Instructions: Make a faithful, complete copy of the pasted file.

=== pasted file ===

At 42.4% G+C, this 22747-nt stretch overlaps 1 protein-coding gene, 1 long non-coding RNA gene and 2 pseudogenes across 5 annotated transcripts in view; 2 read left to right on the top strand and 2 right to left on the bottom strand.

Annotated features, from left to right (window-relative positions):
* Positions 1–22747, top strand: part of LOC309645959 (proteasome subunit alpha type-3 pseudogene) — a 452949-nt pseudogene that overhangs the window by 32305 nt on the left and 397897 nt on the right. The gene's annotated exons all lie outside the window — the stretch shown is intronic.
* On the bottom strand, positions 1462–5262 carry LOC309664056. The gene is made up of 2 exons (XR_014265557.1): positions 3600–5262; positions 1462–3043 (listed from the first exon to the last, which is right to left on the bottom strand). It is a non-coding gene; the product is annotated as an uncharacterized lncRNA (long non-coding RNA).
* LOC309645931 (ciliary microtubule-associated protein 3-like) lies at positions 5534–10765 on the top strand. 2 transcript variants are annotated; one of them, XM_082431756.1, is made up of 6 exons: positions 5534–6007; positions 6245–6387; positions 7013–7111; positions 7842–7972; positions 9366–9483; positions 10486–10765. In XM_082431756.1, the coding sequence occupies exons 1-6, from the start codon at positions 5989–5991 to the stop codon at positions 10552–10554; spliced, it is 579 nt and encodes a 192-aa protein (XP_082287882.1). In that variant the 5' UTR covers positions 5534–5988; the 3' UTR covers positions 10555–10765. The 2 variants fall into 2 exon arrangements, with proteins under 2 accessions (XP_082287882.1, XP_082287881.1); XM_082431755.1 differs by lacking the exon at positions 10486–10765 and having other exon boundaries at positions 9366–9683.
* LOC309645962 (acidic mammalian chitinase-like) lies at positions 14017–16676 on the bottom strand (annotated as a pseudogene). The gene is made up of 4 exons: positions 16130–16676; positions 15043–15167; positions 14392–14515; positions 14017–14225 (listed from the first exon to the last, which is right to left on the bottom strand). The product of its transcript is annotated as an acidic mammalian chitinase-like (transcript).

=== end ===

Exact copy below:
At 42.4% G+C, this 22747-nt stretch overlaps 1 protein-coding gene, 1 long non-coding RNA gene and 2 pseudogenes across 5 annotated transcripts in view; 2 read left to right on the top strand and 2 right to left on the bottom strand.

Annotated features, from left to right (window-relative positions):
* Positions 1–22747, top strand: part of LOC309645959 (proteasome subunit alpha type-3 pseudogene) — a 452949-nt pseudogene that overhangs the window by 32305 nt on the left and 397897 nt on the right. The gene's annotated exons all lie outside the window — the stretch shown is intronic.
* On the bottom strand, positions 1462–5262 carry LOC309664056. The gene is made up of 2 exons (XR_014265557.1): positions 3600–5262; positions 1462–3043 (listed from the first exon to the last, which is right to left on the bottom strand). It is a non-coding gene; the product is annotated as an uncharacterized lncRNA (long non-coding RNA).
* LOC309645931 (ciliary microtubule-associated protein 3-like) lies at positions 5534–10765 on the top strand. 2 transcript variants are annotated; one of them, XM_082431756.1, is made up of 6 exons: positions 5534–6007; positions 6245–6387; positions 7013–7111; positions 7842–7972; positions 9366–9483; positions 10486–10765. In XM_082431756.1, the coding sequence occupies exons 1-6, from the start codon at positions 5989–5991 to the stop codon at positions 10552–10554; spliced, it is 579 nt and encodes a 192-aa protein (XP_082287882.1). In that variant the 5' UTR covers positions 5534–5988; the 3' UTR covers positions 10555–10765. The 2 variants fall into 2 exon arrangements, with proteins under 2 accessions (XP_082287882.1, XP_082287881.1); XM_082431755.1 differs by lacking the exon at positions 10486–10765 and having other exon boundaries at positions 9366–9683.
* LOC309645962 (acidic mammalian chitinase-like) lies at positions 14017–16676 on the bottom strand (annotated as a pseudogene). The gene is made up of 4 exons: positions 16130–16676; positions 15043–15167; positions 14392–14515; positions 14017–14225 (listed from the first exon to the last, which is right to left on the bottom strand). The product of its transcript is annotated as an acidic mammalian chitinase-like (transcript).